From Capitol Hill to Hollywood, the topic of gay marriage is often tied to politics. The movie, Milk, depicted this link through the life of gay rights activist and politician, Harvey Milk, who was the first openly gay person to be elected to office in California. Milk was assassinated a few months later in November 1978.

California Sen. Dianne Feinstein was the president of the San Francisco Board of Supervisors when Milk was assassinated and had to announce his death to the public.

Sean Penn portrayed Milk in the film and won an Academy Award for best actor in a leading role for his performance. The film also won an Academy Award for best original screenplay. Penn voiced his support for gay marriage in his acceptance speech.

"I think that it is a good time for those who voted for the ban against gay marriage to sit and reflect and anticipate their great shame and the shame in their grandchildren's eyes if they continue that way of support, " Penn said. "We've got to have equal rights for everyone."

Today, Harvey Milk's legacy continues in politics through constant debates about the legalization of gay rights.

All the Kings Men - 1949 (Best Picture)

Based on Robert Penn Warren's novel of the same name, All The King's Men is a cinema classic that follows the ascent and demise of a southern politician when he becomes involved in corruption and is plagued by scandal. The movie won a 1949 Academy Award for best picture, and was remade in 2006.

As cited by the Modern Library, Warren "never intended for the [story] to be about politics," but popular culture dictates otherwise. Another Academy Award-winning movie, All the President's Men, tipped its hat to its political predecessor, in both its title and topics of political corruption and scandal.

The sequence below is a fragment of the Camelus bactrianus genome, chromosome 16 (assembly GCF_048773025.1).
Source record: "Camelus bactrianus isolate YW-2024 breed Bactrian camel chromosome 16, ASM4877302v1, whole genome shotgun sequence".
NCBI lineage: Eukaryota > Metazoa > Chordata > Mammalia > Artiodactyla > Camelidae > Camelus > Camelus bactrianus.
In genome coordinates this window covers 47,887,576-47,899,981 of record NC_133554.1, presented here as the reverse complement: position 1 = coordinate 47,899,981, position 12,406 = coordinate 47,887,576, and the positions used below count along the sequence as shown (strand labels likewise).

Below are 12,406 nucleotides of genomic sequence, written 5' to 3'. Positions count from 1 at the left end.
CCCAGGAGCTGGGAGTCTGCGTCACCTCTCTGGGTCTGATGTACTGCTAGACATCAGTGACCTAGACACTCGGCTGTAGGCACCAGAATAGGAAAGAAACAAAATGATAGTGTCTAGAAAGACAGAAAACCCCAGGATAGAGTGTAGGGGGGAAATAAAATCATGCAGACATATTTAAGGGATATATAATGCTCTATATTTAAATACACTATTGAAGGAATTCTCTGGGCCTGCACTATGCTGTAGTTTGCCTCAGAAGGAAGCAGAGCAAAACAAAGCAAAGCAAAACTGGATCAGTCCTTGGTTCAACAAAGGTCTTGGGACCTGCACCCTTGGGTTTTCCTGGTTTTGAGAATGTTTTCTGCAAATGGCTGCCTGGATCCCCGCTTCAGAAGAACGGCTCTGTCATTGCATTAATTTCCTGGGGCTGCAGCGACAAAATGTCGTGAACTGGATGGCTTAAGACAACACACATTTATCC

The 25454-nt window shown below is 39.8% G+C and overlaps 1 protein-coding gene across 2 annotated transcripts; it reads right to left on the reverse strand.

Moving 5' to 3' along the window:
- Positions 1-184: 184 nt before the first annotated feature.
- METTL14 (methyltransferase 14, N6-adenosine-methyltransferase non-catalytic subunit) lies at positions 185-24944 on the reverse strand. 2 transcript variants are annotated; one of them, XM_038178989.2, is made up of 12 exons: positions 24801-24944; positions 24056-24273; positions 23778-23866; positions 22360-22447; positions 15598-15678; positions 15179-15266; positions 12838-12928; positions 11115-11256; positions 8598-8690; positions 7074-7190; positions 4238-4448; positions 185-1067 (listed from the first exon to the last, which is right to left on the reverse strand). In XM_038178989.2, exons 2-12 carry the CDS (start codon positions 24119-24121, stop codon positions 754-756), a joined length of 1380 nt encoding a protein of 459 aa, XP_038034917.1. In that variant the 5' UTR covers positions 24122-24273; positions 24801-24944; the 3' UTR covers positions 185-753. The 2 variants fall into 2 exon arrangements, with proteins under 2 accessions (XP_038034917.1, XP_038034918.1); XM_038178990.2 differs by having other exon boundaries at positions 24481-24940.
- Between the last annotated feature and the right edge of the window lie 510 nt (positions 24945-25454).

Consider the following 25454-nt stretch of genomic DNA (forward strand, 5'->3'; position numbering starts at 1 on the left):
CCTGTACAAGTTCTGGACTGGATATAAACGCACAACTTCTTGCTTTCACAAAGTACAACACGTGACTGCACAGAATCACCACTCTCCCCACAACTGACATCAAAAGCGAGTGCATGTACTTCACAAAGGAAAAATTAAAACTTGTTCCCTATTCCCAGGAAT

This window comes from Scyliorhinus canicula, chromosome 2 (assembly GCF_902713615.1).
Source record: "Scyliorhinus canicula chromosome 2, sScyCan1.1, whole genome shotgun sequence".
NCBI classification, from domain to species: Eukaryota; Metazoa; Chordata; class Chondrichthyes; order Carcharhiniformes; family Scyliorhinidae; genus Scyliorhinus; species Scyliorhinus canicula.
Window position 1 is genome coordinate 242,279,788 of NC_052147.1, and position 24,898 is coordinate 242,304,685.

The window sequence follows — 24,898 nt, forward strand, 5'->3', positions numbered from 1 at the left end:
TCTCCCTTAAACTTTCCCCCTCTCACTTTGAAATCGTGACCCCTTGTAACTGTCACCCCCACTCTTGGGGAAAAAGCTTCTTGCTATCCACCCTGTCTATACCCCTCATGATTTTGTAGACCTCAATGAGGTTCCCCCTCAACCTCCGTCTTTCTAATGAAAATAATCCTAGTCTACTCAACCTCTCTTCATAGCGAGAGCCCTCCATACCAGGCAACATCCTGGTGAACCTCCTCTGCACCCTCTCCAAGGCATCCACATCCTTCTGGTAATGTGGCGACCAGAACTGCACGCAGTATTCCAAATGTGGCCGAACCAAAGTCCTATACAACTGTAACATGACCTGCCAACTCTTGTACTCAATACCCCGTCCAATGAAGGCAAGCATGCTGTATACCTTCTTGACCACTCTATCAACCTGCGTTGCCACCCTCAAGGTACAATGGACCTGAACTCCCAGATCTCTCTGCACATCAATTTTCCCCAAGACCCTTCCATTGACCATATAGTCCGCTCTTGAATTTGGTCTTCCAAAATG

All the President's Men - 1976 (Best Supporting Actor, Best Adapted Screenplay,Best Art Direction, Best Sound)

All The President's Men depicts President Nixon's involvement in the Watergate scandal of 1972. Robert Redford and Dustin Hoffman play Washington Post journalists Bob Woodward and Carl Bernstein as they attempt to put together the pieces of one of the most infamous American political scandals in history.

Although neither Hoffman nor Woodward gained Academy Award nominations, Jason Robards won a best supporting actor Oscar for his portrayal of Washington Post editor Ben Bradlee.

Manchurian Candidate - 1962 (Best Supporting Actress)

Angela Lansbury won a best supporting actress Academy Award for her portrayal of Eleanor Shaw Iselin in this classic cold war political thriller.

The story saw a facelift in 2004, but the original version was preserved in the United States National Film Registry by the Library of Congress due to being "culturally, historically, and aesthetically significant."

Lansbury's character was recognized as one of the top 10 greatest villains in cinema history by Newsweek magazine.

Mr. Smith Goes to Washington - 1939 (Best Writing, Original Story)

Despite only winning one award out of 11 nominations, Mr. Smith Goes to Washington is still highly regarded as one of the best films about American politics to this day.

James Stewart plays the role of Jefferson Smith who is appointed senator and finds himself under the guidance of a secretly corrupt senior senator, Jim Taylor. Taylor tries to corrupt Smith and later tries to destroy his political career through scandal.

A television series based on the movie aired in the 1960s and was loosely adapted in the 1992 film, The Distinguished Gentlemen.

The Candidate - 1972 (Best Writing)

Written by a former speechwriter for Eugene McCarthy, this film follows the campaign of Democrat Bill McKay (played by Robert Redford) as he runs against a popular Republican. McKay is told that he can't lose and can say whatever he wants on the campaign trail. As his approval dips in the polls, McKay must decide if he is going to continue speaking his mind or resort to generic statements.

This classic satire continues to gain relevance with each election cycle, as politicians continue to struggle to find themselves in politics.

JFK - 1991 (Best Cinematography and Best Film Editing)

Nominated for eight Academy Awards, JFK won in two categories for its depiction of an investigation of the assassination of President John F. Kennedy. Kevin Costner plays Jim Garrison, a prosecutor who is suspicious of the official assassination story disseminated by the FBI against a backdrop of iconic Kennedy Administration events.

The film featured an all-star cast including Gary Oldman, Tommy Lee Jones, and Kevin Bacon, but missed awards in major acting roles. Even so, the film had major legislative impact, and its popularity lead to the creation of the U.S. Assassination Records Review Board.